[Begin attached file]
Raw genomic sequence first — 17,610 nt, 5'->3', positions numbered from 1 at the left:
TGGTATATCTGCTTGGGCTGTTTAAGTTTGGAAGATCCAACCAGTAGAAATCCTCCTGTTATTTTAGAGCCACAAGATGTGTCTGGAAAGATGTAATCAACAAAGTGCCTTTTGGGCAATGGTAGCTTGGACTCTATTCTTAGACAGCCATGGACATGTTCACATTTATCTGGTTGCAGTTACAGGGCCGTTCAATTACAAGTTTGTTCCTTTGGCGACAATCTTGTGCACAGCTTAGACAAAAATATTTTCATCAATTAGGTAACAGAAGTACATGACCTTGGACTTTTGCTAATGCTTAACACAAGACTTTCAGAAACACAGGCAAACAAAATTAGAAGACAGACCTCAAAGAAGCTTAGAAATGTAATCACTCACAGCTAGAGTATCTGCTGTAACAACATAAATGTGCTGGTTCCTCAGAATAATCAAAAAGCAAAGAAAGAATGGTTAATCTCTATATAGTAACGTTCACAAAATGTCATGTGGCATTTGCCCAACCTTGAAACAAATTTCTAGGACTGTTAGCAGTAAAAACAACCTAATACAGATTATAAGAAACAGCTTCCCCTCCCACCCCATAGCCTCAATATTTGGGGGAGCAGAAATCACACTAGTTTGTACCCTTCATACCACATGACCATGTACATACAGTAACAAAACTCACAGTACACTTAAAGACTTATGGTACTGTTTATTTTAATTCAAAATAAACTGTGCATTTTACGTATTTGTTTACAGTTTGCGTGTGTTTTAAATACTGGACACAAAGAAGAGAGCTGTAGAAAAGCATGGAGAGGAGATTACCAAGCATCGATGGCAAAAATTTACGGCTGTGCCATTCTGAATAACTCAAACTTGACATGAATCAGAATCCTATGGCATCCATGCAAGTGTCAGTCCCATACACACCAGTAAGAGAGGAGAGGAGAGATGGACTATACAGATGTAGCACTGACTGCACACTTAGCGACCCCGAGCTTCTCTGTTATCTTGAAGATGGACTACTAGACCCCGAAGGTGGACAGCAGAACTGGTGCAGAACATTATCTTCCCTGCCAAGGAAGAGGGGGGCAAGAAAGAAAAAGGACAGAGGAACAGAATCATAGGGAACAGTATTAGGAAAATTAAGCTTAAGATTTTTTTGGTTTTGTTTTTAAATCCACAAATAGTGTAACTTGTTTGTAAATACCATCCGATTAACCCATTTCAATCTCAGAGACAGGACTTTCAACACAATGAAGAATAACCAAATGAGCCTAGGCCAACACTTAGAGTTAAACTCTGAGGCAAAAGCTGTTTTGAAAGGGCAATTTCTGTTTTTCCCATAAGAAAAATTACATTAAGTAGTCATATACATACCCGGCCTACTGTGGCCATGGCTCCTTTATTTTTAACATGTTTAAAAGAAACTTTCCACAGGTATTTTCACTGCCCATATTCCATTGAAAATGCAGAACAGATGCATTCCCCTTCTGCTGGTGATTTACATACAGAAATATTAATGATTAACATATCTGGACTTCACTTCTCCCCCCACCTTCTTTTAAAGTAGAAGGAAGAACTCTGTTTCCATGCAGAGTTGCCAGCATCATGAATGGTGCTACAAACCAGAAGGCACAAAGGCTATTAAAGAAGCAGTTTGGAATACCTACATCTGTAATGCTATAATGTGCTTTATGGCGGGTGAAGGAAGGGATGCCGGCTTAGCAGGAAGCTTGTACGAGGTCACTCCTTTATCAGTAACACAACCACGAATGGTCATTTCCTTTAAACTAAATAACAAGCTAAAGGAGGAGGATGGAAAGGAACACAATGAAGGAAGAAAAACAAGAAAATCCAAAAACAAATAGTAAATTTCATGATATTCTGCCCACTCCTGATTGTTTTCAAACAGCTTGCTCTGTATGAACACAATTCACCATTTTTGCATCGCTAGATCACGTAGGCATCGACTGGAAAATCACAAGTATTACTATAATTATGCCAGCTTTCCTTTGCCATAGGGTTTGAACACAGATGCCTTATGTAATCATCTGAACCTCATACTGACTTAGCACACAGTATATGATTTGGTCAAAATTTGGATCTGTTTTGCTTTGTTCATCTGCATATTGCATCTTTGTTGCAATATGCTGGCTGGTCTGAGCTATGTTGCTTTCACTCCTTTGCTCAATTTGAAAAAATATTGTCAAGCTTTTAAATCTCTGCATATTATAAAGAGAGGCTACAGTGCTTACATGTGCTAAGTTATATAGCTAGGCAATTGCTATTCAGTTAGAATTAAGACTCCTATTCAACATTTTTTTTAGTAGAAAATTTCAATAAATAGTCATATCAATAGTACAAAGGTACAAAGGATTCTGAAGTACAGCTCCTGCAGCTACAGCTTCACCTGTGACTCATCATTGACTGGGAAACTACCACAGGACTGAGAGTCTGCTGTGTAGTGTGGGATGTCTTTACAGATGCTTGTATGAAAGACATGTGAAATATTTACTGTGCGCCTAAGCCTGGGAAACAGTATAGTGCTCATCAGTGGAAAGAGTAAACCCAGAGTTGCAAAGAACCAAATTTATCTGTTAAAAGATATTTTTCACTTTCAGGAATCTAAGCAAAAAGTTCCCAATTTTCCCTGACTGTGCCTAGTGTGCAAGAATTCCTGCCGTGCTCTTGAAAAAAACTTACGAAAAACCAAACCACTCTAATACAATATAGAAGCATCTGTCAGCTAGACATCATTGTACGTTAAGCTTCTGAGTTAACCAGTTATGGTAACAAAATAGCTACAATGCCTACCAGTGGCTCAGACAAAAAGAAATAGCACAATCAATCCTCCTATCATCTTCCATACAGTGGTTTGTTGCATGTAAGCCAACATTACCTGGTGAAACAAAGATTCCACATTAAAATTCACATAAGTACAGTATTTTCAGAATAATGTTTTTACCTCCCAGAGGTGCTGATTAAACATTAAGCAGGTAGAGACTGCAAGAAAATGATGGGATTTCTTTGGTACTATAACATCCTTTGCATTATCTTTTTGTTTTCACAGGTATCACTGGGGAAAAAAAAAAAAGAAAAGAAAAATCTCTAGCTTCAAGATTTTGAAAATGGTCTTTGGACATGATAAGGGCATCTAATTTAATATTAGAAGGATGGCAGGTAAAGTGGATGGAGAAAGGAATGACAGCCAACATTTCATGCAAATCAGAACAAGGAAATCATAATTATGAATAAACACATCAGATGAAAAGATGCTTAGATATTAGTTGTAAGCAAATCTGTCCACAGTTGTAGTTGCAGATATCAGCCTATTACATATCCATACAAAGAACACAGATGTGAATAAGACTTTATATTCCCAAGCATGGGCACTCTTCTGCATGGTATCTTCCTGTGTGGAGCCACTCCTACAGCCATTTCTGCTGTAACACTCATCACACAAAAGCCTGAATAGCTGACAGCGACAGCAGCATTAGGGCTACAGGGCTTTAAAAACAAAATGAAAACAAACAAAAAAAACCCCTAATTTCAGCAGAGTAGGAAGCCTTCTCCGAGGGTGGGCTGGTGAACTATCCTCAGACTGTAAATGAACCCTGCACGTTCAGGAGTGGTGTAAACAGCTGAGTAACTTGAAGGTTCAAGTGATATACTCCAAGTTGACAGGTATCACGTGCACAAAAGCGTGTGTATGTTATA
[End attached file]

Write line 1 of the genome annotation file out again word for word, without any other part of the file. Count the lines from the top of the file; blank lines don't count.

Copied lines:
Raw genomic sequence first — 17,610 nt, 5'->3', positions numbered from 1 at the left: